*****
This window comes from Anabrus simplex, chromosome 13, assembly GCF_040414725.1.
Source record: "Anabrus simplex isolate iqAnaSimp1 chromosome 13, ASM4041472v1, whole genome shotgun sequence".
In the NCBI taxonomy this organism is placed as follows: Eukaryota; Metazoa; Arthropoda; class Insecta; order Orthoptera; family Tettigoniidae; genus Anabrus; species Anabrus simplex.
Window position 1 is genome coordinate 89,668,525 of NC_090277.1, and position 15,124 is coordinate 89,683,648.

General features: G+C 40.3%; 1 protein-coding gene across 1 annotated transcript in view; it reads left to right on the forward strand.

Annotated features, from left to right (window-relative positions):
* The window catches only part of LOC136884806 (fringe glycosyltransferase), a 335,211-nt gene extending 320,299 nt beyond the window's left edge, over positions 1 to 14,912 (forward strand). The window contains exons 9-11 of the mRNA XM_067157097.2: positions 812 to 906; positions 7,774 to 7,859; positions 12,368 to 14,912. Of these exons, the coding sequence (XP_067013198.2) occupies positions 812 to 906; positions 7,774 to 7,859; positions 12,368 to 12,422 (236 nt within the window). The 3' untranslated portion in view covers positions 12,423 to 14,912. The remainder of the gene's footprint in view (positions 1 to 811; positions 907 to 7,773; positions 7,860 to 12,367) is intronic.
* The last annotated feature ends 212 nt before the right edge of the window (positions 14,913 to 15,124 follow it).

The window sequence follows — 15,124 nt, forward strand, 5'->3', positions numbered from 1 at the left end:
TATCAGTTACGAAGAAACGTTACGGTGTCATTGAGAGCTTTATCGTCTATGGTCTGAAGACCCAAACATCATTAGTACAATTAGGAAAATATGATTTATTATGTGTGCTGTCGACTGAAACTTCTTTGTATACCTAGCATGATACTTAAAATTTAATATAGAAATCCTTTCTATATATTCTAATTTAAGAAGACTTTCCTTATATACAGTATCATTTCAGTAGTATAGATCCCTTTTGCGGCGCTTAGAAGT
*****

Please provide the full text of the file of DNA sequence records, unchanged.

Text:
This window comes from Anabrus simplex, chromosome 13, assembly GCF_040414725.1.
Source record: "Anabrus simplex isolate iqAnaSimp1 chromosome 13, ASM4041472v1, whole genome shotgun sequence".
In the NCBI taxonomy this organism is placed as follows: Eukaryota; Metazoa; Arthropoda; class Insecta; order Orthoptera; family Tettigoniidae; genus Anabrus; species Anabrus simplex.
Window position 1 is genome coordinate 89,668,525 of NC_090277.1, and position 15,124 is coordinate 89,683,648.

General features: G+C 40.3%; 1 protein-coding gene across 1 annotated transcript in view; it reads left to right on the forward strand.

Annotated features, from left to right (window-relative positions):
* The window catches only part of LOC136884806 (fringe glycosyltransferase), a 335,211-nt gene extending 320,299 nt beyond the window's left edge, over positions 1 to 14,912 (forward strand). The window contains exons 9-11 of the mRNA XM_067157097.2: positions 812 to 906; positions 7,774 to 7,859; positions 12,368 to 14,912. Of these exons, the coding sequence (XP_067013198.2) occupies positions 812 to 906; positions 7,774 to 7,859; positions 12,368 to 12,422 (236 nt within the window). The 3' untranslated portion in view covers positions 12,423 to 14,912. The remainder of the gene's footprint in view (positions 1 to 811; positions 907 to 7,773; positions 7,860 to 12,367) is intronic.
* The last annotated feature ends 212 nt before the right edge of the window (positions 14,913 to 15,124 follow it).

The window sequence follows — 15,124 nt, forward strand, 5'->3', positions numbered from 1 at the left end:
TATCAGTTACGAAGAAACGTTACGGTGTCATTGAGAGCTTTATCGTCTATGGTCTGAAGACCCAAACATCATTAGTACAATTAGGAAAATATGATTTATTATGTGTGCTGTCGACTGAAACTTCTTTGTATACCTAGCATGATACTTAAAATTTAATATAGAAATCCTTTCTATATATTCTAATTTAAGAAGACTTTCCTTATATACAGTATCATTTCAGTAGTATAGATCCCTTTTGCGGCGCTTAGAAGT